Beautiful cinematography of course. I came out of the movie still feeling in a "Ridley Scott" world as I drove through the city home - where everything, city streets, signs, seemed new and heightened simply because my senses had been taught to observe and appreciate mood, mis en scene and light play over the past two hours, due to Scott's cinematic style. The same way I did with Alien and Bladerunner, and that in itself says a lot of positive things about the experience. I found the interior and exterior of the shipe the most satisfying production design of the movie. The Engineer area, though neat, did strike me as a bit set-like and a bit too-clean version of done-before Alien landscape. Also, having just watched Alien a few days ago, this was one of those cases of seeing how much necessity brings to the table of classic, older movies. Budget-wise in Alien, Scott had little choice but to constantly put much of the set and landscapes and ship into deep shadows - much easier to sell the sets and suggest much more. So there was a much grittier, more solid, real and threatening aspect to the look of Alien. Whereas in general Prometheus was more evenly lit. Some of this no doubt had to do with the fact they had to over-light for 3D (requires more on-set light level - you have to get all the details exposed). So Scott said they had to actually add more atmospheric darkness and shadow in post production. Still, it had more of that perfection - of things rarely dropping truly off into darkness, always seeing details even in shadows - that you get with full CGI movies (I mean CGI animation), rather than being on set and just letting details blow out in high lights or fall into dead shadow. That, combined with the pace and editing meant for me the movie wasn't remotely tense or scary. You could always see everything pretty well, and what could have been creepy moments came hurtling at you pace-wise, without any of the slow moody build up of Alien (or other effective chiller movies). Alien scared us and Scott promised to do it again, but he just didn't have the same technique. Simply coming up with a weird creature or gross idea isn't enough - they are a dime a dozen. It's the old-style technique of paying attention to set up and mood, of slowly turning the screws tighter, that goes missing in so many movies today.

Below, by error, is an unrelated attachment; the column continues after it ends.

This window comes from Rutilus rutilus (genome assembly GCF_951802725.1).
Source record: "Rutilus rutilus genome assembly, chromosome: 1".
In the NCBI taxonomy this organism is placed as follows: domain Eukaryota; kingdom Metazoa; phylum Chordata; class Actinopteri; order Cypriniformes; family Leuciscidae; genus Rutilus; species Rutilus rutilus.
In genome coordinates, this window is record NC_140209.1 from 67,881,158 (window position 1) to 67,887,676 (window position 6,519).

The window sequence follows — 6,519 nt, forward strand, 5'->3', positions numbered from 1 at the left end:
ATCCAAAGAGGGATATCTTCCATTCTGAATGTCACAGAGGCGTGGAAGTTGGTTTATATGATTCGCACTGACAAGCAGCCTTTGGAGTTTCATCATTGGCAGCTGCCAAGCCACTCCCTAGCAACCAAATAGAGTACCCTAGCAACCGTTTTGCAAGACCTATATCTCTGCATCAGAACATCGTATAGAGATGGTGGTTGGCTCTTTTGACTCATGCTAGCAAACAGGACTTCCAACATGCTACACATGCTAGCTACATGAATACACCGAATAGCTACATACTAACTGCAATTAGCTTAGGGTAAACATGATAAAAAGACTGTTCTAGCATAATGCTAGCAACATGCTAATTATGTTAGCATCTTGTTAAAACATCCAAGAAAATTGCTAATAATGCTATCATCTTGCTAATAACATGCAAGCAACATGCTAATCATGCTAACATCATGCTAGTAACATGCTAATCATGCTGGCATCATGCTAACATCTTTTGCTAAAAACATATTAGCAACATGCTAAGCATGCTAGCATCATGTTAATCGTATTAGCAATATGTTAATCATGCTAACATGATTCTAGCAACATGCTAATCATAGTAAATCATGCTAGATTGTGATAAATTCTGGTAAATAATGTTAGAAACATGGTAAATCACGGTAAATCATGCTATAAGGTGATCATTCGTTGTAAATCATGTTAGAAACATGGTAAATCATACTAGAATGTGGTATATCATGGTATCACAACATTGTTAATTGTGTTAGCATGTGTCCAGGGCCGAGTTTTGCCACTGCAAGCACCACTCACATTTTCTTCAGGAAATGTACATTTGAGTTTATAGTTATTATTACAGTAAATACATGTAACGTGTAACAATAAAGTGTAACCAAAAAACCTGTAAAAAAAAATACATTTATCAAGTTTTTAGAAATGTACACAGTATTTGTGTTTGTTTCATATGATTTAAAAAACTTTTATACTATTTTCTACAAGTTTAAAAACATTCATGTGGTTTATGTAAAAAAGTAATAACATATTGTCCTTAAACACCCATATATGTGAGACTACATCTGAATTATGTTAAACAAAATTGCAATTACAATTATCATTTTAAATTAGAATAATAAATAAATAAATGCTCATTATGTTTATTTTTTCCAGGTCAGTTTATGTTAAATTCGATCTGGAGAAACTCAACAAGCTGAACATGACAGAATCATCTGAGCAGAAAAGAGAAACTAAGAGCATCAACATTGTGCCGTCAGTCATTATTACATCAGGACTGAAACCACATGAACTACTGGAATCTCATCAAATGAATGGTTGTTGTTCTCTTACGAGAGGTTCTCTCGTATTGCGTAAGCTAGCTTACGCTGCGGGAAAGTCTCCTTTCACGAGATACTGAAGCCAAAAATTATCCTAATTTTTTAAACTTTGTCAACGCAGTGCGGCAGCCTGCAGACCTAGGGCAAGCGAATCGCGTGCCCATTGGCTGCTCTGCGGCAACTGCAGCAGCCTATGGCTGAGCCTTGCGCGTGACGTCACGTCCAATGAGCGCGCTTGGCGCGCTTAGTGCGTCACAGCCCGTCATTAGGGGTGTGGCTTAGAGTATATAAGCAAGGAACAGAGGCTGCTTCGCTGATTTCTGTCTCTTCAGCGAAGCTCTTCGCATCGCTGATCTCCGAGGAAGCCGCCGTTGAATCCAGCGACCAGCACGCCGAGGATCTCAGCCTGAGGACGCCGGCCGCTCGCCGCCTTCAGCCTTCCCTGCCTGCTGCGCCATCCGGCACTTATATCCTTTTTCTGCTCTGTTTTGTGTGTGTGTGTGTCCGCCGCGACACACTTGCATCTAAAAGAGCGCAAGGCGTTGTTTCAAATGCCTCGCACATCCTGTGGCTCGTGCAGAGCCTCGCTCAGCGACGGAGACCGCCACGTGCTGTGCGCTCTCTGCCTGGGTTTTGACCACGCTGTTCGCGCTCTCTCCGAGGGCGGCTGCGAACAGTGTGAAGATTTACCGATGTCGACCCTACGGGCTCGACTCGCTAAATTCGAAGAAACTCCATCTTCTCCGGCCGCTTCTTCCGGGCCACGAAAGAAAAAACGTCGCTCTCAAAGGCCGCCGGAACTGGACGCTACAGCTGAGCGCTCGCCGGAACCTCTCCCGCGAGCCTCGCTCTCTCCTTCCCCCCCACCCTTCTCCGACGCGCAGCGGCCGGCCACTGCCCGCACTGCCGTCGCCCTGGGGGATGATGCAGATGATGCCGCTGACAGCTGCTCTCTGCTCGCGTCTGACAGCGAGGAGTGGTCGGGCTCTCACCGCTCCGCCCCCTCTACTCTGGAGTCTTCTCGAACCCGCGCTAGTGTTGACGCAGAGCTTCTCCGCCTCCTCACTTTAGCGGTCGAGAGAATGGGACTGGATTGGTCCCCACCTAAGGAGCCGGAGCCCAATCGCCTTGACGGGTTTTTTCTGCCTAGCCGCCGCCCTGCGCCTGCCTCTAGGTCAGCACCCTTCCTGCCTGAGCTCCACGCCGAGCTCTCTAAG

The score, though never creepy, occasionally actually soared somewhat (I went along with it for David and the holograms of the universe moments). And for most of the movie I just didn't notice it much so at least it didn't ruin it for me.
Of course the lack of logic and seemingly unmotivated character moves in the movie could fill a whole review in of itself. But things kept moving along at a pace that swept me along for the ride anyway. Michael Fassbender just hits it out of the park as